There are lots of myths surrounding Dutch bikes - one of which is that you cant ride them uphill. Well after nearly 2 and a half years of riding mine around Sheffield almost every day usually with a child on (and occasionally 2) I think we can safely say I’ve disproved THAT one!
But what about “Dutch bikes are expensive”? It’s hard, on the face of it, to argue against that statement, especially with the the pound being so weak against the euro. So superficially it’s true. However, if you re-phrase the statement to “Dutch bikes are excellent value for money” you are much closer to the truth. First there’s all the “bits” which are usually missing from other bikes: fully enclosed chainguard, skirt/coatguard, integral dynamo lights, heavy duty rear rack with bungees, integral lock, mudguards, kick stand etc. Yes, all those “extras” add up if you have to kit out a standard bike (and not many people will go to the effort of bothering - although all the items are obtainable in the UK), but the thing that makes the difference is that the bike is ready to go day in day out. And that is where the difference really lies.
Before, I owned the Bloom, I would ride maybe 3 times a week at most, usually just commuting. Very occasionally I would take the kids out on a “bike ride”. But the Bloom changed all that, and with the addition two child seats I could:
take the kids with me, do the school/nursery run, go shopping, run errands, pick stuff up on the way home from work, take the recycling to the supermarket, have picnics, transport birthday cakes, make trips to Meadowhell, go to the library, transport my daughters to their yoga and dance classes, go swimming, go to the gym, transport youngest daughter’s balance bike, or eldest daughter’s scooter, carry an extra child, go to DIY stores - all these things I have done (and probably more I’ve forgotten).
My bike has become an everyday work horse that can replace my car for many trips. But surely any bike would do? Or could be made to work? Possibly…
For me my Dutch bike is greater than the sum of it’s parts, it’s solid, reliable and because everything is there ready and waiting I don’t have to remember to take anything extra with me. My “extra’s” are a removable basket and the key for my D-lock. If I forget either it’s no big deal. I have panniers for shopping and the integral lock always has the key in, and is adequate for a short stop. And that’s why it works, changes of plan can be easily accommodated, extra shopping, another child, an unplanned stop - it takes it all in its stride.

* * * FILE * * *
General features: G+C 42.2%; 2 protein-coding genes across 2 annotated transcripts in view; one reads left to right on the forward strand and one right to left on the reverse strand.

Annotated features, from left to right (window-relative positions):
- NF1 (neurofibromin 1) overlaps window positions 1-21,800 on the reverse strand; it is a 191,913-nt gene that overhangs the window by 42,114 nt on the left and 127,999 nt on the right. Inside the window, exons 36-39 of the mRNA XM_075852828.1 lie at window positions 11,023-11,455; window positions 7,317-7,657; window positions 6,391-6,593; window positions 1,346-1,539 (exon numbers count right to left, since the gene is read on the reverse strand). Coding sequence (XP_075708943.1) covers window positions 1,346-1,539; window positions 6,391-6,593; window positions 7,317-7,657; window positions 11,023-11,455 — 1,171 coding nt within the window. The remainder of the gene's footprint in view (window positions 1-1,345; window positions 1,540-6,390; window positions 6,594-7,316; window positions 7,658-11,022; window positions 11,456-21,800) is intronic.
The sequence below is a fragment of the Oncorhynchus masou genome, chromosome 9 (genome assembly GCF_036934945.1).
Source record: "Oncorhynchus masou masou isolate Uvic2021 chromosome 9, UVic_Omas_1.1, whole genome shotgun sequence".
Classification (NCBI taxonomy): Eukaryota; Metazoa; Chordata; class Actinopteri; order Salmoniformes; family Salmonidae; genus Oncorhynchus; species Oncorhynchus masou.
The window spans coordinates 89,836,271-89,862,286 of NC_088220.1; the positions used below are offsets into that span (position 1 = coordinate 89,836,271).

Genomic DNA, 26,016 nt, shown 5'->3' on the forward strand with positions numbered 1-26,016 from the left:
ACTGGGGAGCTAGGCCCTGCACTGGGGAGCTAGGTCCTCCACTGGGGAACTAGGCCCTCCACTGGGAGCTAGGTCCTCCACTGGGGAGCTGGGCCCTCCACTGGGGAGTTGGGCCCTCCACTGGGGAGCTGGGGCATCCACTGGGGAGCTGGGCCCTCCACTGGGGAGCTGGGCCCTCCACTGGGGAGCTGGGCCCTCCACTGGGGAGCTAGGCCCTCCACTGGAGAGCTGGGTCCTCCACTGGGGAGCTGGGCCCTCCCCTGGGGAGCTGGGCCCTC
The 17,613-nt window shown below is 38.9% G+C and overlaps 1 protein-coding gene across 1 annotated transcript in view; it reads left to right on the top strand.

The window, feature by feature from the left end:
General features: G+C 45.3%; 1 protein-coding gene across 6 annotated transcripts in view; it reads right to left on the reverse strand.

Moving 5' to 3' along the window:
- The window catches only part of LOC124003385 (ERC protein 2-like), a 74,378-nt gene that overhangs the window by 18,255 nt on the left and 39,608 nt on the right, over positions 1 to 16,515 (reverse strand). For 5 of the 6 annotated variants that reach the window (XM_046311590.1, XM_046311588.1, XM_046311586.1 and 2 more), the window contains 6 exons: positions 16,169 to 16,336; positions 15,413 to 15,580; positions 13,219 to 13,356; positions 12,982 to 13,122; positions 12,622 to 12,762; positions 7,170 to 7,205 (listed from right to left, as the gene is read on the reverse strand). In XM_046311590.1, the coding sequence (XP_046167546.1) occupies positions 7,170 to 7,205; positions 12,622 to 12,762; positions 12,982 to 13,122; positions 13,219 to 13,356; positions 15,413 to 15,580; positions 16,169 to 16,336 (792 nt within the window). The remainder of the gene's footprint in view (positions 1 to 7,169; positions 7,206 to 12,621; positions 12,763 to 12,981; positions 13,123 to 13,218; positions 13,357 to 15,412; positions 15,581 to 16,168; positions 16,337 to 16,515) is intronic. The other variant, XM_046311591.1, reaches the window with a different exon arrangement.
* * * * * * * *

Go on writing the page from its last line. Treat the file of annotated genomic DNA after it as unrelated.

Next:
So how is it holding up? I ride the Bloom most days and must be approaching 4000 miles now.
The ends of the handlebar grips are looking a little dog-eared, the soft grip material is good for the hands, but does rub off when the bike is propped against the wall.
The bike does have a tendency to topple over when parked (the stand is too small) and the brake levers tend to bear the brunt of this!
For some reason this side is less worn than the other.
Another casualty of the bike repeatedly falling over, is the front light, which sheared off completely.
However I solved the problem with an IKEA kitchen cupboard bracket!
My least favourite part of the bike - the stand. It’s just way too narrow and the only safe way to leave the bike is using the stand AND leaning the bike against a wall. The rubber feet have worn through now and aren’t providing any support. I had a problem with the stand constantly coming loose for quite a while, but eventually solved that with two ratchet spanners from a socket set (top and bottom) which finally got it tight enough to hold for about 9 months use.
No complaints about the pedals, which seem very robust (and I have the bruises to prove it)
The seat was an early casualty of the bike falling over and the cover tore when it fell into some brambles. Some electrical tape sorted that out.
Basil Panniers - these didn’t come with the bike but I bought them at the same time. Dutch shopping panniers are amazing things and like the TARDIS can hold much more than you would believe possible. These ones have done excellent service and are still holding their shape well, particularly impressive as they hang off the back of the rear rack as the child seat gets in the way. DB’s Basil panniers purchased a year ago, haven’t been as good (although they were half the price) they seem very flimsy, by comparison, stubbornly refuse to hold their shape and don’t seem to have the same capacity - although they look the same size.
The only problem I’ve had is I overloaded them and tore the outer fabric. The lining is still intact though, so they are still useable.
The the bobike child seats were second hand (although the front one looked like it had only been used a couple of times) however, despite daily use the rear one is only a bit scratched from where it rubs against the wall when you lean the bike over.
My front basket is just under 18 months old. It has had loads of use and I quite often take it with me even when I don’t have the bike! I’ve had lots of comments about it as a stylish bag. Apart from a couple of scratches it is looking pretty good.
As for maintenance, so far this has consisted of the repairs mentioned above, inflating the tires 4 times, adjusting the handle bars a couple of times (they slowly go out of alignment with all the falling over). I took the bike for a service, but this consisted of tightening up any loose bits and adjusting the handlebars (cost £8.95). I’ve replaced the batteries in the rear light once, and they are due for replacing again now. So far I haven’t ever cleaned the Bloom.
Is this a pretty bike? No. Is it comfortable? Yes. Is it reliable? Yes.